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Mr. Hands: To ask the Secretary of State for Transport what was the total number of private cars in London registered with the Driver and Vehicle Licensing Authority in (a) 19992000 and (b) 200405. 
Mrs. Dunwoody: To ask the Secretary of State for Transport if he will place in the Library the results which do not relate to terrorist attacks of bi-national exercises to test emergency procedures held on (a) 15 April 2004 at Folkestone Fire Station (UK COMEX), (b) 30 June 2004 on the French side of service tunnel (VALEX) and (c) 19 September 2004 (UK led annual exercise BINAT 15). 
Derek Twigg: The reports of these exercises do not distinguish the results in this way. The exercises test the emergency services' response to particular sets of circumstances regardless of whether those circumstances are assumed to have resulted from an accident or terrorist attack. The reports are matters for the UK and French emergency services and Eurotunnel rather than the Department.
Dr. Ladyman: We are aware of around 100 outlets selling biodiesel, usually in a blend of 5 per cent. with fossil diesel. These are listed by region on the Energy Savings Trust's website at http://www.est.org.uk/fleet.
Following the introduction of a 20p per litre fuel duty derogation in January, on average around 7 million litres of bioethanol is being sold in the UK each month. It is blended at up to 5 per cent. with fossil petrol in line with fuel quality standards. We understand that this fuel is being sold at 100 or so outlets in the South East of England, but retailers are generally not distinguishing the fuel as renewable and we therefore do not have precise information on the number of outlets selling it.
Mr. George Howarth: To ask the Secretary of State for Transport (1) if he will list the light rail and tram schemes approved by his Department since 1998; and what conditions were attached to each; 
(2) what agreement he has entered into in respect of light rail schemes in relation to contingency funding for cost overruns for each scheme since 1998; and if he will place copies of such agreements in the Library. 
If at any time prior to full approval the promoters found that the agreed funding would not be sufficient to carry out the work set out in their proposal, they must, at that point, let the Department know and discuss with the Department the implications.
DfT would need to obtain assurances at the appropriate time from Section 151 officers of the authorities contributing towards the costs that they had considered the impact of potential cost overruns on the future finance of the authority and, as a matter of judgment, were satisfied that it would be affordable, bearing in mind that the Government contribution would be capped.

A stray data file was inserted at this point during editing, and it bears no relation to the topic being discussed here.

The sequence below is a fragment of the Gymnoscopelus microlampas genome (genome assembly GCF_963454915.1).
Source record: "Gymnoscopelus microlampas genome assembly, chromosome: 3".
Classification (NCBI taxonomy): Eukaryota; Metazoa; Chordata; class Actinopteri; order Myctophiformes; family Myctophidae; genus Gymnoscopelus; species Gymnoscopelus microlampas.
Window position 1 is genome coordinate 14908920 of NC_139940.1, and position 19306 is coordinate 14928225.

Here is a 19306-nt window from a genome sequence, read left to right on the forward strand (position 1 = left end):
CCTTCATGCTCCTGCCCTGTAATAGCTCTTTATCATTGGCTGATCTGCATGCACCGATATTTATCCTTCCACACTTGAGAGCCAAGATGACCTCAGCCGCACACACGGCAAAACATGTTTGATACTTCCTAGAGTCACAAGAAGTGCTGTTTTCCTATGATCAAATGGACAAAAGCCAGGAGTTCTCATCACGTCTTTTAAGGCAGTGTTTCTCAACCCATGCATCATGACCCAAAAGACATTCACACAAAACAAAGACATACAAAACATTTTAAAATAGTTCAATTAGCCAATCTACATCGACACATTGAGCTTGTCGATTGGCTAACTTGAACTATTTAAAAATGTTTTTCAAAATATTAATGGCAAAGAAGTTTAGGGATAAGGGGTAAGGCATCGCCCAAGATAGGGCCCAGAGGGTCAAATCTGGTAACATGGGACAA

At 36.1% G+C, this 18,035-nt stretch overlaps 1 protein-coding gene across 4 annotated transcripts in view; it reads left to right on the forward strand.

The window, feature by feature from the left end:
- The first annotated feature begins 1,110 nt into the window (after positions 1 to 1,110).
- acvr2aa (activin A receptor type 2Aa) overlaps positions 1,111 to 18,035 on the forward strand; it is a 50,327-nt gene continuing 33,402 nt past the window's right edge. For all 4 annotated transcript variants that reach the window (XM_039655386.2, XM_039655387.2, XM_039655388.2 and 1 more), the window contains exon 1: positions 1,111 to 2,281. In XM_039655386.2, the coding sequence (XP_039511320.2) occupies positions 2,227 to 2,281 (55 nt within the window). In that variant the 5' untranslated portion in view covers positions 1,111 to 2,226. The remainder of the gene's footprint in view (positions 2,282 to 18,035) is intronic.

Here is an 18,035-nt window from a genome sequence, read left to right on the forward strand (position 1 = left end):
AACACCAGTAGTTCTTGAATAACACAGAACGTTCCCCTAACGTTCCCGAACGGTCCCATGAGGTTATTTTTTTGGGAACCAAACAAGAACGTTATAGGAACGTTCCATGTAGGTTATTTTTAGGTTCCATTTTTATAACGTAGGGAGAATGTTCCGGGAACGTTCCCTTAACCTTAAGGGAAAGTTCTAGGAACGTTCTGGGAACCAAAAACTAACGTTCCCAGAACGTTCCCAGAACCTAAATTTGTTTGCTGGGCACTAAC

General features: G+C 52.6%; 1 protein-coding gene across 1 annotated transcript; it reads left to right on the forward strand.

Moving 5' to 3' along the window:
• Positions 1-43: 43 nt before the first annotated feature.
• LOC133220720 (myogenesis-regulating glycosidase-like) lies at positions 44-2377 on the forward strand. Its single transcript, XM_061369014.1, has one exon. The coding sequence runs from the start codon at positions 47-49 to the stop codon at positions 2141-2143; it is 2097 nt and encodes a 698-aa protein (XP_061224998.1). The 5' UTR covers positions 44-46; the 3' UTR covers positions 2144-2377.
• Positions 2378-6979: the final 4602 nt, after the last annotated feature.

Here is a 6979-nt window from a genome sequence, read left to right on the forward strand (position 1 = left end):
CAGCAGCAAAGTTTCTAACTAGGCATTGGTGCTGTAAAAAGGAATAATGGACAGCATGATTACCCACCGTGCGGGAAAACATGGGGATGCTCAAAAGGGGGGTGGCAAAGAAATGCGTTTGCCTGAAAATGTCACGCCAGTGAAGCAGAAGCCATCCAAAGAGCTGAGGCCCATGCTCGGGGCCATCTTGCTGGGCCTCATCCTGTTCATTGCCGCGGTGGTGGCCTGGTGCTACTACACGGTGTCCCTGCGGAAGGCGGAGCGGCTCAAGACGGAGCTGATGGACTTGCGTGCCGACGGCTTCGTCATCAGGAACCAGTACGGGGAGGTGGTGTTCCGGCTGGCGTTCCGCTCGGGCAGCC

The final amount of public sector support would only be known once the tendering process had been completed. Once tenders had been received, the promoters would need to agree with the Department and Treasury the amount of public sector funding required. If the public sector funding requirement was more than the cap of £355 million (in present value terms), the promoters, the Department and Treasury would need to consider the available options, including whether the project should proceed as currently planned.
The final amount of public sector support would only be known once the tendering process had been completed. Once tenders had been received, the promoters would need to agree with the Department and Treasury the amount of public sector funding required. If the public sector funding requirement was more than the cap of £170 million (in present value terms), the promoters, the Department and Treasury would need to consider the available options, including whether the project should proceed as currently planned.
Local contribution would be increased to meet any increase in the public sector funding requirement resulting from higher capital costs or a lower concession value at the end of the tendering process compared to the assumptions set out in the approval letter, or from lower than assumed developer contribution.
In cases where the public sector funding requirement was increased by more than 10 per cent., GMPTE, the Department and the Treasury would need to consider the available options, including whether the project should proceed as currently planned.
Once it became apparent that the tender bids would come in significantly above the previously anticipated funding requirement, the Department agreed that the public sector contribution would be increased to £520 million (in cash terms). This followed confirmation from the section 151 officers of each district council that, as a matter of professional judgment, they were satisfied that the contributions that would fall to be made by their authorities were affordable. They had borne in mind that the Government's contribution was capped at £520 million (in cash terms). A letter was sent to the promoters on 20 December 2002 with the following conditions:
Full approval was granted in December 1998. The approval letter was issued on 5 January 1999. It confirmed that the project would be issued with PFI Credits of £167 million following contract signature if the project went forward as planned. In August 1999, the Department agreed an increase in public sector funding of £10 million. This was provided on the basis that:
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